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Oct. 1, 2020, 4:17 p.m. EDT

Consumer spending climbs in August for fourth month in a row, but at a slower pace

Households dip into savings to pay for spending after incomes fall

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By Jeffry Bartash, MarketWatch

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Consumers haven’t stopped spending because of the coronavirus.

The numbers: Americans ratcheted up their spending in August for the fourth month in a row in a good sign for the economy, but the increase was the smallest since the U.S. reopened and pointed to a slower recovery.

Consumer spending rose 1% in August, the government said Thursday , matching the forecast of economists polled by MarketWatch.

Slower spending stemmed largely from the end of a massive infusion of federal aid for the unemployed. Incomes declined by 2.7% — the biggest drop since early in the pandemic — after an extra $600 jobless stipend expired.

Wages and salaries rose, however. What’s more, many households boosted savings early in the pandemic, giving them more cushion to spend. The savings rate fell again to 14.1%, but it’s still almost twice as high as it was before the pandemic.

The return of millions of people to the workforce and the reopening of more businesses has also kept spending on the up and up.

Read: U.S. jobless claims fall to six-month low of 837,000 — but there’s a California catch

What happened: Consumers spent more in August at restaurants and hotels, the government said. These are the sort of discretionary purchases that tend to reflect greater confidence in the economy. Consumers go out to eat and travel less when they are anxious.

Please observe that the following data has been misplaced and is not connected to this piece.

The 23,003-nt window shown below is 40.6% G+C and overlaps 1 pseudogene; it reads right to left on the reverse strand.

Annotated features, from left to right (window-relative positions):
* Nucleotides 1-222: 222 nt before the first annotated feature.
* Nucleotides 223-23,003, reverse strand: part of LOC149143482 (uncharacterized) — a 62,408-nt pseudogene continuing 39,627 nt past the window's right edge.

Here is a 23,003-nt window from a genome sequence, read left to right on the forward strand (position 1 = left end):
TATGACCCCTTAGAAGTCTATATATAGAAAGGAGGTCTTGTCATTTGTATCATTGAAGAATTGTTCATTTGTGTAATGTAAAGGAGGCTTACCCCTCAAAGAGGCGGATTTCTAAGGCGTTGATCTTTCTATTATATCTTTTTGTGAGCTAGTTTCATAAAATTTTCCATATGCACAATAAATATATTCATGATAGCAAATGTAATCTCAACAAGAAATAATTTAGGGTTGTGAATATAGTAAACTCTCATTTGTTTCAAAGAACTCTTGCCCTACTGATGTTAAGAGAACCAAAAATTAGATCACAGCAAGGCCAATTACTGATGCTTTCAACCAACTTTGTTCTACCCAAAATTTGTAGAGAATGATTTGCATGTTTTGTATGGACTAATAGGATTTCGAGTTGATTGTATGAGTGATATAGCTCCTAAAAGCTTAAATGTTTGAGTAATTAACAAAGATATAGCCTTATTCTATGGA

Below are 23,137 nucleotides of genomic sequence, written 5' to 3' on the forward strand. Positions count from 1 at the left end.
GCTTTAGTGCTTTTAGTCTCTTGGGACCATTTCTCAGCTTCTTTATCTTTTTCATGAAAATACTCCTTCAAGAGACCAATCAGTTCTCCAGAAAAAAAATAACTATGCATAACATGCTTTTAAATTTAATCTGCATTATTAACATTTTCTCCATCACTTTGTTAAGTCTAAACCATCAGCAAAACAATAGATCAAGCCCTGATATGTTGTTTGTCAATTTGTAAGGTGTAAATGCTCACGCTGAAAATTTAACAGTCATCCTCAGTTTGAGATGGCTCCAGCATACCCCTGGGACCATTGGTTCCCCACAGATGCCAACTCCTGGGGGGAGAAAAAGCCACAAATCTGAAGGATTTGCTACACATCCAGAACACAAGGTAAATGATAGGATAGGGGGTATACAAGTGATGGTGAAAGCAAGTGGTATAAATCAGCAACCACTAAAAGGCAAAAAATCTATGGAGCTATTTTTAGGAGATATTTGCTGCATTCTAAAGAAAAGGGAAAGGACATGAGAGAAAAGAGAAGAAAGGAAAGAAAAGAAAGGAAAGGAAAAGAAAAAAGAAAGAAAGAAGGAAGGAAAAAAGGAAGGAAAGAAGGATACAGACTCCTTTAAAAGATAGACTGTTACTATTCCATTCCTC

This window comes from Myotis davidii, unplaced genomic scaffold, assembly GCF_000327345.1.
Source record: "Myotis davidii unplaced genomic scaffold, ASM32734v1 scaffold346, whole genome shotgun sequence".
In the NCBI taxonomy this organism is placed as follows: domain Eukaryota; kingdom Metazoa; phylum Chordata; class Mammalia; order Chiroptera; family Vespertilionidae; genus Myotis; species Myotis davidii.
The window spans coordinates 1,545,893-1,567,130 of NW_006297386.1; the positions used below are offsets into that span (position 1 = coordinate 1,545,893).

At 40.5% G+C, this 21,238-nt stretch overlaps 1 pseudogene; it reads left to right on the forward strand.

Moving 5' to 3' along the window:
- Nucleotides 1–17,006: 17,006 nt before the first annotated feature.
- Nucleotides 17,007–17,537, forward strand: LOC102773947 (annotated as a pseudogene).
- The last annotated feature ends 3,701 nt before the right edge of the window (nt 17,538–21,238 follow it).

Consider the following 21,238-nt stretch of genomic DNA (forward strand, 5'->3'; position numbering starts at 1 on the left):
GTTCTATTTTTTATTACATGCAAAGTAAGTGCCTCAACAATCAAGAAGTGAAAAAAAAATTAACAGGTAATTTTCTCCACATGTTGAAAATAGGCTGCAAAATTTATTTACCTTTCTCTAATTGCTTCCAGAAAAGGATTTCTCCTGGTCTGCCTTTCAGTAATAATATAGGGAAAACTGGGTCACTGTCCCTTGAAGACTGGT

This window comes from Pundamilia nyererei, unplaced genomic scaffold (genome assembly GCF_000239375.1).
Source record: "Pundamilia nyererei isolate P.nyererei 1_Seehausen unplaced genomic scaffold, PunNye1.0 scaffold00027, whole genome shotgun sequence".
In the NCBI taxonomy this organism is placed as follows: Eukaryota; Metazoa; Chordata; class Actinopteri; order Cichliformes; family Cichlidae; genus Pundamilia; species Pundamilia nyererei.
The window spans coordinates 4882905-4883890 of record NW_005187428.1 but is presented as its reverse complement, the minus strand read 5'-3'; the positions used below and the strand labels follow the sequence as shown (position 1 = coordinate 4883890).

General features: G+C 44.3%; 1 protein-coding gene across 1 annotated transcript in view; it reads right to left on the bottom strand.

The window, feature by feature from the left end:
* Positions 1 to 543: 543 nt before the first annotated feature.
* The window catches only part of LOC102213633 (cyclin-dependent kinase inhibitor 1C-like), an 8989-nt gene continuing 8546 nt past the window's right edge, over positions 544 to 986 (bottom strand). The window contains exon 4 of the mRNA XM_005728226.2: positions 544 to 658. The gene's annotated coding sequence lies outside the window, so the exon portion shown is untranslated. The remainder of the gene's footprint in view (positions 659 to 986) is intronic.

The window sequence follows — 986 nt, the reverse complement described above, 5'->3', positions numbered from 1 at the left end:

Read: Consumer confidence surges to highest level since start of coronavirus pandemic

Households also spent more on medical care.

Spending is still about 4% lower compared to the last month before the pandemic, however.

A closely watched measure of inflation, meanwhile, rose sharply for the third straight month as prices recovered from a big drop early in the pandemic. The PCE index, the Federal Reserve’s preferred inflation barometer, rose 0.3%.

The yearly rate of inflation was still quite tame, however, at 1.4%. It was running close to 2% just a few months before the disease spread to the United States.

A separate measure of inflation that strips out food and energy, known as the core rate, also rose 0.3% in August. It’s risen just 1.6% in the past year, however.

See: MarketWatch Economic Calendar

Big picture: Many economists worry spending will slow further unless the government provides more support for the unemployed. A $600 federal stipend ran out at the end of July after Democrats and Republicans deadlocked on a new financial rescue package.

Yet the economy has also shown a lot of resilience, other analysts say, and it’s likely to keep expanding even if Washington doesn’t come through with another big financial-aid package. Business restrictions across the country are gradually being lifted and the economy is adding more jobs than it’s losing.

Read: U.S. manufacturers expand for fifth month in a row, ISM finds, and maintain momentum

What they are saying? “Despite slowing momentum, the reduction in unemployment benefits, U.S. consumers are still in decent financial shape,” said senior economist Jennifer Lee of BMO Capital Markets. “This suggests that [the third quarter] is going to be stronger than many expected.”

Market reaction: The Dow Jones Industrial Average /zigman2/quotes/210598065/realtime DJIA -0.76% and S&P 500 /zigman2/quotes/210599714/realtime SPX -0.75% rose in Thursday trades.

US : Dow Jones Global
-264.29 -0.76%
Volume: 101.70M
May 11, 2021 10:06a
-31.22 -0.75%
Volume: 483.46M
May 11, 2021 10:06a

Jeffry Bartash is a reporter for MarketWatch in Washington.

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